Say tomorrow Phil, and his wheezing sweats gets canned. By naming an owner and sub owner, you have safeguarded the content from getting lost in the muck. With Phil gone, you locate Phil’s boss, who either now owns it or knows who does.  If Phil and Phil’s boss both get canned, you probably want to start looking for another job.

  6. Buy your project manager flowers. Or beer – Whatever it takes, get on your project manager’s good side. Oftentimes, they can be the linchpin for holding the content discussion  together. If you are a PM, sweet, here are some flowers, keep reading.
  7. Since PMs are often tasked with documenting the product lifecycle, they too can start documenting where the content will live and breathe. As a writer, with no content strategy time or budget, I’ve convinced the PM to keep a record of what the content deliverables are, who owns them and where they’re located. It’s not sexy, but you’re  paving the way for a more comprehensive content gameplan moving forward.

  8. Keep talking – As we know, the hardest part of when any project goes live is what happens the day after the release. Jeffrey MacIntyre refers to this as the Day 2 Problem. Days 2, 3 – 10 are critical because you’ll need to track the content chatter. A good indicator is how well the content is received internally. If there is confusion, disdain riots in the streets, time to call Houston (and send a 6-pack to the PM). The point is, to keep the content dialog going. Even if you don’t cure the content ailment for this project, you have certainly raised awareness moving forward.
  9. Log, log, log – If you care about content, but you are buried in bureaucratic whooee and mountains of work, you can still contribute by speaking up. Draft an email or start writing on a cocktail napkin. Jot down the successes and failures of the content lifecycle. It doesn’t have to be pretty, but it can be a powerful tool when it’s time to talk to the fancy pants bosses.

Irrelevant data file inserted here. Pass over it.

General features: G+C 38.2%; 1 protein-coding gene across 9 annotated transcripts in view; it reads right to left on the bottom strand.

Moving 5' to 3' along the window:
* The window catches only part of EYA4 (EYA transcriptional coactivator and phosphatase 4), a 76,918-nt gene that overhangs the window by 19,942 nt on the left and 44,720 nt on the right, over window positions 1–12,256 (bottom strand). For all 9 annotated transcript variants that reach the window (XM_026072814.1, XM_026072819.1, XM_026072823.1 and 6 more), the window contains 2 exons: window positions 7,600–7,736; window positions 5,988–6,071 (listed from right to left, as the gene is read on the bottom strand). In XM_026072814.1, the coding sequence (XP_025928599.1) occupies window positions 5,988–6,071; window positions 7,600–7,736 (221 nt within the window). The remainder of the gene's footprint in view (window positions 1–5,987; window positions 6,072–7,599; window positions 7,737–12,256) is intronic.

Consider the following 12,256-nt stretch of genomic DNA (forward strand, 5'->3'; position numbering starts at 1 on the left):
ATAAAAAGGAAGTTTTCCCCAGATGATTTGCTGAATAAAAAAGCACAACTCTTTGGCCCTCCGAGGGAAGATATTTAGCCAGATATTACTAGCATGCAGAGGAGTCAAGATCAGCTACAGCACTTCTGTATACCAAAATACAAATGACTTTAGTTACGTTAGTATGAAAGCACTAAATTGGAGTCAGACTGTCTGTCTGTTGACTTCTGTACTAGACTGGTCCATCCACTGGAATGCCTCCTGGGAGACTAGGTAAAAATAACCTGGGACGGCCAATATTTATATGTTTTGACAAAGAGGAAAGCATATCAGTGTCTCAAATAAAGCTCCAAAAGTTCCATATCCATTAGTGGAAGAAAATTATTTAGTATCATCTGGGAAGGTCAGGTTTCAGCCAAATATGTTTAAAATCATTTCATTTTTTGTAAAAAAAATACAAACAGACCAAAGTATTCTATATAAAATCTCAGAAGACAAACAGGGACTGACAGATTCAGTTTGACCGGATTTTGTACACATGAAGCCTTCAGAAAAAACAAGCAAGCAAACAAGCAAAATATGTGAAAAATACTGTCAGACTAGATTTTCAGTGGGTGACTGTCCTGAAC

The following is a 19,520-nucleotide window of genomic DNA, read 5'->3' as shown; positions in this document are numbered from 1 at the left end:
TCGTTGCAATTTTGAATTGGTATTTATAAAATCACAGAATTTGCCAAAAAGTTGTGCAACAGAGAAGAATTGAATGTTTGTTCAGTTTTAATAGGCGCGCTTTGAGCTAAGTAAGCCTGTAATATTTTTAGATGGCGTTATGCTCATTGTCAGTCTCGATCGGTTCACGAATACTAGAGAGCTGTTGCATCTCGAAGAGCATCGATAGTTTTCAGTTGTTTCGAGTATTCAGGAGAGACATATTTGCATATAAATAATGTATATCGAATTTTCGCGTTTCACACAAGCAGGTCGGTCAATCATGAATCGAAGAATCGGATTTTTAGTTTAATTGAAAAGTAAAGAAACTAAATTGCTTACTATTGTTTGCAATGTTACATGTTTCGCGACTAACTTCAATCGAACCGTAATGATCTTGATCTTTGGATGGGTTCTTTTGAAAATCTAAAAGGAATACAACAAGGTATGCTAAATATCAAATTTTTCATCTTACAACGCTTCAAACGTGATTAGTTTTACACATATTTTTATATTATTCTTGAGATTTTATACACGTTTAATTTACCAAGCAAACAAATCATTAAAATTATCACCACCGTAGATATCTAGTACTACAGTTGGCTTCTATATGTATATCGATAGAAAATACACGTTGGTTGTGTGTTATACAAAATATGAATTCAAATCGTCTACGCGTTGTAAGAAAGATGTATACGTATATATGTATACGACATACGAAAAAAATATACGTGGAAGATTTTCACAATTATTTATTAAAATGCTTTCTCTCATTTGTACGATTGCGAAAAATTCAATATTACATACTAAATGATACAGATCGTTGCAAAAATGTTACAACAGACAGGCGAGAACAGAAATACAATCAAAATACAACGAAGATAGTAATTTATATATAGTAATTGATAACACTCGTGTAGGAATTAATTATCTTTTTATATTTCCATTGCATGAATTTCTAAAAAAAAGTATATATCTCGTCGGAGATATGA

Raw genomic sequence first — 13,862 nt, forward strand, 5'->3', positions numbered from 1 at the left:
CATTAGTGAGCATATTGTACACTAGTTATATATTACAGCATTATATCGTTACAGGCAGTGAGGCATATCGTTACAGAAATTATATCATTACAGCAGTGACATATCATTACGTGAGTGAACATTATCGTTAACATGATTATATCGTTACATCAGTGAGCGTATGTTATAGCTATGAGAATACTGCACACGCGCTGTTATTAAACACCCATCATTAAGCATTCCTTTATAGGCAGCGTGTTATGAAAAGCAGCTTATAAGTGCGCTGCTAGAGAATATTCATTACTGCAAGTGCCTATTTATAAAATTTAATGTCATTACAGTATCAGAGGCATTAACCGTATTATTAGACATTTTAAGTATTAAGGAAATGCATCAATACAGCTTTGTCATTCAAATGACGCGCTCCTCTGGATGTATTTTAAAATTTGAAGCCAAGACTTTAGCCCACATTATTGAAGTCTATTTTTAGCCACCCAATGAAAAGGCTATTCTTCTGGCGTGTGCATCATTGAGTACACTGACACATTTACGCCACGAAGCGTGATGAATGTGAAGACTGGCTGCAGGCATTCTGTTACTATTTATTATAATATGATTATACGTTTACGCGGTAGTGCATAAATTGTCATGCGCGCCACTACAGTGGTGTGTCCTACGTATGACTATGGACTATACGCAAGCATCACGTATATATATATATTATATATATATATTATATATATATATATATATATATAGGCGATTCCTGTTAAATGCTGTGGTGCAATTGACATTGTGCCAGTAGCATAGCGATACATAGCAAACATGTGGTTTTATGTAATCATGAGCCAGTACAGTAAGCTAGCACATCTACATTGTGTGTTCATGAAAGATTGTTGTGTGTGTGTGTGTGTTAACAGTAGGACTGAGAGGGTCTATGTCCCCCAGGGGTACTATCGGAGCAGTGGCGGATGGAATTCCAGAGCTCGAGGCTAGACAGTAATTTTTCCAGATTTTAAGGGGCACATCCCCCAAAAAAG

10. Visit Mahogany Row – At companies where I’ve worked, this is where the real decision makers sit. Armed with my cocktail napkin, I meet with stakeholders and show them the pain points and offer concrete, realistic content solutions. *cue heavenly bells*


Congratulations, you’re a blabber mouth! I’m kidding. However, your interest in content, your ability to ask, talk and monitor its effects on the project lifecycle has brought about an awareness within your company. By highlighting successes and most importantly, failures you are one step closer toward an effective content strategy.

Now, if you could be a dove and find a handkerchief, Phil’s sweating again.

A couple years ago, this dude down the street from me bought a house. He and his family moved in and began their life. He seemed like a handy guy, building bicycles out of his basement. In addition, he started fixing the outside, transforming the once defunct exterior space into an amazingly cute bungalow.

Each day on the way to my office, I’d admire his handiwork, aspiring to have a house that looked so polished and approachable on the outside.

As the years progressed, his business picked up as I often saw him camped out at all hours in his basement constructing bicycles. Not only did I want to meet this dude, I wanted to do business with him. If he was capable of transforming his house into a thing of beauty, certainly the craftsmanship of his bikes were amazing.

Coincidentally, my daughter was in need of a bike. As spring arrived, I prepped to visit my neighbor. However, as I approached the house, I noticed a stark absence from the residence. The minivan was replaced by a dump truck, the stroller had given way to a crane. The hum of the family I had watched for years was replaced by the cadence of an organized blue collar workforce.

What the hell?

Days later, with my curiosity eating me, I slow rolled by his house.